Arriving In France

Elise Boissonneau • Chapter 20

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Maria’s hope for a pleasant journey came to pass, and we had calm seas the whole way. We arrived at Bordeaux early in the morning. The dock was a bustle of activity as ships were being loaded and unloaded. Gulls circled overhead, looking for anything edible, while their squawks filled the air. 

I was excited to be back in France and looked forward to seeing the King and Queen again. But there was business to attend to before we could enjoy that pleasure. 

“Shall we visit my father first?” Elise asked Grand Duke Goatbeard as we debarked The Sea Merchant II. 

“Yes. I see no reason to delay.”

We made our way to the offices of Boissonneau Exports. 

“I think it best if only The Grand Duke and I go in,” Elise said. 

So Andelbert, Maria, and I found a bench and waited. 

. . .

Grand Duke Goatbeard will take the telling of this portion of the tale. 

Elise led the way inside. Delbert Boissonneau rose from his desk as we entered. 

“My Dear, I am so pleased to see you. You were gone longer than I expected. How is Sophie?”

“I am pleased to see you as well, Papa. Sophie is well. Father, I would like to introduce you to Grand Duke Gruston Goatbeard from Kapri in The Austrian Netherlands.”

“Your reputation precedes you, Sir. I am honored to make your acquaintance,” Delbert said. 

“And I, yours, Monsieur.”

How is it you two know each other?”

“Father, I have a confession to make. I did visit Sophie in Vannes, but then I went on to Kapri to meet with The Grand Duke.”

“For what purpose?”

“A business arrangement between our companies.” 

“I do not understand.”

I inserted myself into the conversation, hoping to explain the agreement from a business perspective.  

“Monsieur Boissonneau, as you are no doubt aware, your daughter is brilliant. She presented me with a business opportunity that will benefit both of us. I was surprised it came from a young woman, but I could find no fault in it. Only prospects for success. I have a copy of the agreement with me now. I only ask that you read it before drawing any conclusions.”

I handed the written draft of the contract to Boissonneau. He took it, sat at his desk, and began to read. When he finished, he looked up at Elise and said, “This was your idea?”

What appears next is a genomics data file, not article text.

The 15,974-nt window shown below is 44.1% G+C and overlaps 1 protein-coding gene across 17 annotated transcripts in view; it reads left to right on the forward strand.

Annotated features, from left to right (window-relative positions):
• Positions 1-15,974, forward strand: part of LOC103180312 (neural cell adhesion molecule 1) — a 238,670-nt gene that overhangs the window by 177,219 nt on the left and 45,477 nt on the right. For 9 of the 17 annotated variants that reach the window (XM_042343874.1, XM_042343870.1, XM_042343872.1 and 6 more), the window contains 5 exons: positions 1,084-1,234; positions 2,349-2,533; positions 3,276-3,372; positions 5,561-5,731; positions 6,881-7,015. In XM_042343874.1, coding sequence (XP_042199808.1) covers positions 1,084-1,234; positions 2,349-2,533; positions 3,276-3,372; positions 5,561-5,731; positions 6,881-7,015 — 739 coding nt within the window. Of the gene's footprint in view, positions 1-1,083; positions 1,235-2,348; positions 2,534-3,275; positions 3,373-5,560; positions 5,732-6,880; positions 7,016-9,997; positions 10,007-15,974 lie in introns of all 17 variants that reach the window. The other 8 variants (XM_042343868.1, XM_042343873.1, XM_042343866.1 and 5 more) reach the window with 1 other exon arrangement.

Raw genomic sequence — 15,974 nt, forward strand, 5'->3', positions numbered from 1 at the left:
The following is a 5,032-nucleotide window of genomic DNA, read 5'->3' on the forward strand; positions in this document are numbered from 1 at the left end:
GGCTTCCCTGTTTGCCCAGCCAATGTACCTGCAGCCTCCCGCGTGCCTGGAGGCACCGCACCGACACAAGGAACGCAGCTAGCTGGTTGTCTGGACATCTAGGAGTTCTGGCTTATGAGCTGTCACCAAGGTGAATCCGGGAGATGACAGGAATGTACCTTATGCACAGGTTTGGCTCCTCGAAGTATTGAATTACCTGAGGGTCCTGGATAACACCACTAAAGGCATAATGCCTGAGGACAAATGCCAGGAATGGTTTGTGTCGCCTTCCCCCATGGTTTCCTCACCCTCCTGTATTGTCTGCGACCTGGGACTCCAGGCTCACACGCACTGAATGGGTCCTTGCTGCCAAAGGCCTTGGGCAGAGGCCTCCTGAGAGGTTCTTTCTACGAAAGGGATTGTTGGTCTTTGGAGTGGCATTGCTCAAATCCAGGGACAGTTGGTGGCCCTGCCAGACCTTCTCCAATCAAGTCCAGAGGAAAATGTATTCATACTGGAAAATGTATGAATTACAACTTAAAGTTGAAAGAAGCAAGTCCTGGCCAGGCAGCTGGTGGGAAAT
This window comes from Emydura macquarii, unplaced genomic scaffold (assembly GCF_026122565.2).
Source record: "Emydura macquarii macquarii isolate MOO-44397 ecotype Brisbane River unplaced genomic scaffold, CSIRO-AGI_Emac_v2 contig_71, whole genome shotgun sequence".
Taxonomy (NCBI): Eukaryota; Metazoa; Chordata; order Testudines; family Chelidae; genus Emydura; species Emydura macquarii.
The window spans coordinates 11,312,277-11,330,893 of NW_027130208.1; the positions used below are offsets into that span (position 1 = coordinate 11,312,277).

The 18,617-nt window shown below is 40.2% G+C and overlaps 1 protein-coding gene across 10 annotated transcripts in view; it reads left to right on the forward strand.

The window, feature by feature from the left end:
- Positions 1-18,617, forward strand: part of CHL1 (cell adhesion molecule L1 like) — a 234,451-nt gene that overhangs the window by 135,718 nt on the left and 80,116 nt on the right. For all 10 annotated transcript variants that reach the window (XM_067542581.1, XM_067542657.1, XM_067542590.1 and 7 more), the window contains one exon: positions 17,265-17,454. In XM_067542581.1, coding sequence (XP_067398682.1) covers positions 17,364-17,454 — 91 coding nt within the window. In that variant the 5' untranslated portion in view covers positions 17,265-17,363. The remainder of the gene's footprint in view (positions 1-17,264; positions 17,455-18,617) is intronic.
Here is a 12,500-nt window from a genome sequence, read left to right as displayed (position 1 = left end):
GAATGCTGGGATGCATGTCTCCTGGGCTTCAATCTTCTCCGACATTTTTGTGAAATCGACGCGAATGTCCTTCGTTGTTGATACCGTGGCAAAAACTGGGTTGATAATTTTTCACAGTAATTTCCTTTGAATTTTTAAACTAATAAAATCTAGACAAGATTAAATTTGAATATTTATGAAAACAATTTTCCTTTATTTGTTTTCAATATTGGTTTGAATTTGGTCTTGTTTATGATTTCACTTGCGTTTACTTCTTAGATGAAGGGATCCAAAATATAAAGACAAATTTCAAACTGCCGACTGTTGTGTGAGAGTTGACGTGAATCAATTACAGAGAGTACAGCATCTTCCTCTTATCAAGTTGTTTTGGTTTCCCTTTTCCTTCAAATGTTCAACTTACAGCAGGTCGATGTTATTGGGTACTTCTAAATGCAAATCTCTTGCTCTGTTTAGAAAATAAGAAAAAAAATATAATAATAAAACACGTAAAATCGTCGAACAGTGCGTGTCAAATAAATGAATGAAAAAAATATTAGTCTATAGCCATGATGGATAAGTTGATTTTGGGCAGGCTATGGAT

“It was.”

“All these years, I couldn’t get you to take the slightest interest in the business, and suddenly you come up with this?”

“I assure, you Monsieur. It was all her idea,” I said. 

“I am speechless. It is a sound business plan. I would be a fool to dismiss it.” Boissonneau said. 

Elise smiled. 

“But I don’t understand why you didn’t come to me first. I could have dealt with The Grand Duke myself.”

“I was afraid you wouldn’t listen to me. Plus, I wanted to show you what I was capable of.”

“Hmm.”

I figured this was a good time to take my leave. 

“I do not want to take up any more of your time. I will be in town for a month, staying at the Hôtel de Honneur. Have your lawyer look over the contract and contact me when you are ready to discuss it. I bid you good day.”

“Good day, Grand Duke. I shall be in touch.”

I walked out, leaving Elise and her father to begin the inevitable discussion of her venture. 

. . .

“How did it go?” Britpop asked. 

“As well as could be expected. Monsieur Boissonneau seemed agreeable to the idea, although he was not pleased that Miss Boissonneau neglected to consult him first. Regardless, I am confident he is a smart enough businessman to see the value in the agreement and will accept the terms.”

“That is good news. Is Elise coming out?”

“I suspect they have a lot to discuss. She knows where we are staying. I am sure she will join us in time.”

“I assumed we were staying on The Sea Merchant II.”

“Haven’t you had enough of Broth’s cooking? We will be staying at the Hôtel de Honneur until our business is concluded. It is no Palace of Versailles, but it is more comfortable than a ship cabin.” 

Elsie and Andelbert looked pleased.

I spent the day arranging business meetings between Britpop and some business associates. I knew my guests would be eager to continue on to Versailles, so I wanted to get the process moving.  

The following day, Britpop and I conducted a series of meetings that proved fruitful for Britpop. Blastfurnace Silent Horseshoes would now be manufactured and distributed in France by the du Boise Brothers, and Britpop would receive a percentage of each sale. 

As Britpop and I walked back to our hotel, Monsieur Boissonneau turned a corner directly into our path. He recognized Britpop. With a look of both disgust and anger, Boissonneau said, “Pirate.” Then he started yelling, “Pirate! Pirate!”

“Run,” I said to Britpop. He did. 

“Monsieur Boissonneau, allow me to speak.” I said.

“Not until I have informed the police of the pirate.”

“There is no need. Baron Blastfurnace is no pirate.” 

“He raided my ship and took my cargo. What else would you call it?”

“I can explain.” 

“Our business deal is off. I will not go into business with pirates or their associates.”

“Please, hear me out.”

“I will not,” Boissonneau said and pushed me aside. 

I stood there watching him walk away. 

. . .

When I got back to the hotel, I found Elise waiting for me. 

“Britpop told me what happened.”

“Where is he.”

“I sent him to the park and told him to sit on a bench and read.”

“Good. Your father won’t listen to me. Can you reason with him?”

“That is not a task easily done, but I will try.”

“Thank you. I should have considered this might happen. I was careless.”

“My father has a strong temper, but he will eventually cool down. Leave it to me.” 

“Thank you again, my Dear. I shall go find Britpop.”



To Chapter 21


I welcome your thoughts, questions, suggestions, corrections, etc. 

Thank you.

Mark


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